5) Keywords, keywords, keywords
Keywords are important as you know. As I said in the standardization section, spend some time researching your keywords and determine which words and phrases are the most relevant and popular to use. (cake bakery or bakery shop?) Once you’ve identified the right keywords use them consistently and anywhere that you can within your profile. Consider using keywords in your business name as well but don’t change your business name just to include a keyword.
For example, if I owned an accounting company called Auman & Associates and my business was registered with the state, my local chamber of commerce and shown on my website as Auman & Associates, I wouldn’t want to suddenly distribute it across the web as Auman & Associates Accounting just to get the keyword in there. Consistency is key.
6) Encourage Google +1 everywhere
Integrating the Google+ 1 button into your site and marketing is a no-brainer. (Connect with me on Google+!) The button essentially allows people to connect with you on their Google+ page. Clicking the button is similar to saying that you “like” someone on Facebook or that you’re “Following” someone on Twitter.
Why is it important? Because I believe that Google uses this data to determine search results. You can only imagine how valuable this data is to Google. Lets say that they’re comparing just you and your main competitor. If your company has a highly optimized Google+ page with all kinds of information and activity and you also have several hundred +1s from your followers. Your competition has nothing. Who do you think Google is going to consider more valuable and reputable?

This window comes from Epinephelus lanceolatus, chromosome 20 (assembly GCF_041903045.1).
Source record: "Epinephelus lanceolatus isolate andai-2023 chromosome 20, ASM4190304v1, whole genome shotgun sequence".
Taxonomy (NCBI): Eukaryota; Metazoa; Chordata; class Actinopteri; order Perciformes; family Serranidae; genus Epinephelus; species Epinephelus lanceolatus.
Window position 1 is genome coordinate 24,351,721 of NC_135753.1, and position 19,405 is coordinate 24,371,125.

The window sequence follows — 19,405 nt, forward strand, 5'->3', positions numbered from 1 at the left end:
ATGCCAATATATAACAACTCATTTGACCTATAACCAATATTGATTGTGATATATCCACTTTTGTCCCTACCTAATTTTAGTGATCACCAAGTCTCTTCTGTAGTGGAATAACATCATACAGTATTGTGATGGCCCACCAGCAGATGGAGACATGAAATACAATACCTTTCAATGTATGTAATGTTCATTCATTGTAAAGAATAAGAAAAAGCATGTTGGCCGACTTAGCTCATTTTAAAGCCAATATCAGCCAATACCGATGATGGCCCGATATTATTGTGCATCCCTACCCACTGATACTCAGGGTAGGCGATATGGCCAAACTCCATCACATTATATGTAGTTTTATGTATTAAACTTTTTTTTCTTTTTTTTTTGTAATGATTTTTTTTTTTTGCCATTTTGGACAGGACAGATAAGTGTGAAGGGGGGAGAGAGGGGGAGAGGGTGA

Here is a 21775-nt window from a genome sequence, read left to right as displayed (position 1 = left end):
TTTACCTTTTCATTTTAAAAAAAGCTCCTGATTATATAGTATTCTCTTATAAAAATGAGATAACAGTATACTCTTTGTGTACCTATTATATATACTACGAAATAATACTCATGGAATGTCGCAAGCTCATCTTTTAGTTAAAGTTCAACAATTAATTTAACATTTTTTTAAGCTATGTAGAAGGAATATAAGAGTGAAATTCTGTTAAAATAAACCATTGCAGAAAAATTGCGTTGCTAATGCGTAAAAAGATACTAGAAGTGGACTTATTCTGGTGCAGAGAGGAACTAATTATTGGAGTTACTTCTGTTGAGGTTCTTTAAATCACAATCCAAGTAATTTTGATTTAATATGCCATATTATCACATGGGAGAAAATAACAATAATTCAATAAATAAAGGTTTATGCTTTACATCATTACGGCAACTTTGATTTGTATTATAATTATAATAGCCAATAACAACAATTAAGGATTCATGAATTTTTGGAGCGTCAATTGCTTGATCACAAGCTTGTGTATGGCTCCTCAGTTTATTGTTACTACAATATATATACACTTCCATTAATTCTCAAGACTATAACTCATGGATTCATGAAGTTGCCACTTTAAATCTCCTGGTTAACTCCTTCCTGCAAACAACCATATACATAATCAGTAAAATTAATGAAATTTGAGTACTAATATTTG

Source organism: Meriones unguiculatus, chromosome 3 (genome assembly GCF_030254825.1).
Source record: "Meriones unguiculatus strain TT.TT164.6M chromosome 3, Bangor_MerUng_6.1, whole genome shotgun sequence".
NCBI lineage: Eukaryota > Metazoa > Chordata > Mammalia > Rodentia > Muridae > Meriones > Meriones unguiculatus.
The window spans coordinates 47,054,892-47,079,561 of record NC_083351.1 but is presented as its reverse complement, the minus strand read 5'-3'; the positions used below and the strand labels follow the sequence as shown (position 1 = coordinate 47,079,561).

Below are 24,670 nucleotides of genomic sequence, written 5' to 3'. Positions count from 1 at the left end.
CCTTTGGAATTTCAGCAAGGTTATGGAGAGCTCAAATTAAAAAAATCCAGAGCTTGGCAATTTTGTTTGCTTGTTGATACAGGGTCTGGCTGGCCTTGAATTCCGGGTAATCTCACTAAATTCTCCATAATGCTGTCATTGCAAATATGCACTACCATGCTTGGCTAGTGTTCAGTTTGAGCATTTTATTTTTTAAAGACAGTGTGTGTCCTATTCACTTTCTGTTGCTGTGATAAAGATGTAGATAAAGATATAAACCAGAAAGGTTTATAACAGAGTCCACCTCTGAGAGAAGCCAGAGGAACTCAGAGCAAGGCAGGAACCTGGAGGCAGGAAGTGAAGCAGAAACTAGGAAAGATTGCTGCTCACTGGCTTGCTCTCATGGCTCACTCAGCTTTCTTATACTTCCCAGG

7) Encourage reviews on Google+
Here’s another one that’s out of your control but you should make it easy for customers and clients to review your business on Google+. Yes, it’s scary but if you run a reputable business then it shouldn’t be a problem.
Reviews also tell Google how reputable and valuable you are. Using the previous example, Google is going to return your business higher in the search results if you have better ratings than your competition. This is an important element of your “prominence” online.
How do you do this? You need to ask and then make it easy. When someone orders from your online store, give them a link to review you on Google. If someone places an order at your brick and mortar store, give them a nice little card with their receipt with a direct link to reviews on your Google+ page. Send them a follow up email after the sale. Ask your current followers on Facebook, Twitter and of course Google+ to review you. Ask your friends and family to review you. If you run ads, occasionally put a small line at the bottom about following and reviewing your on Google+. Get creative!
8) Have ongoing Google+ Activity
Yes, this is just one more thing that a small business needs to do but you should stay active on Google+. How active you become is up to you but you should have something to say about your business on a regular basis, right?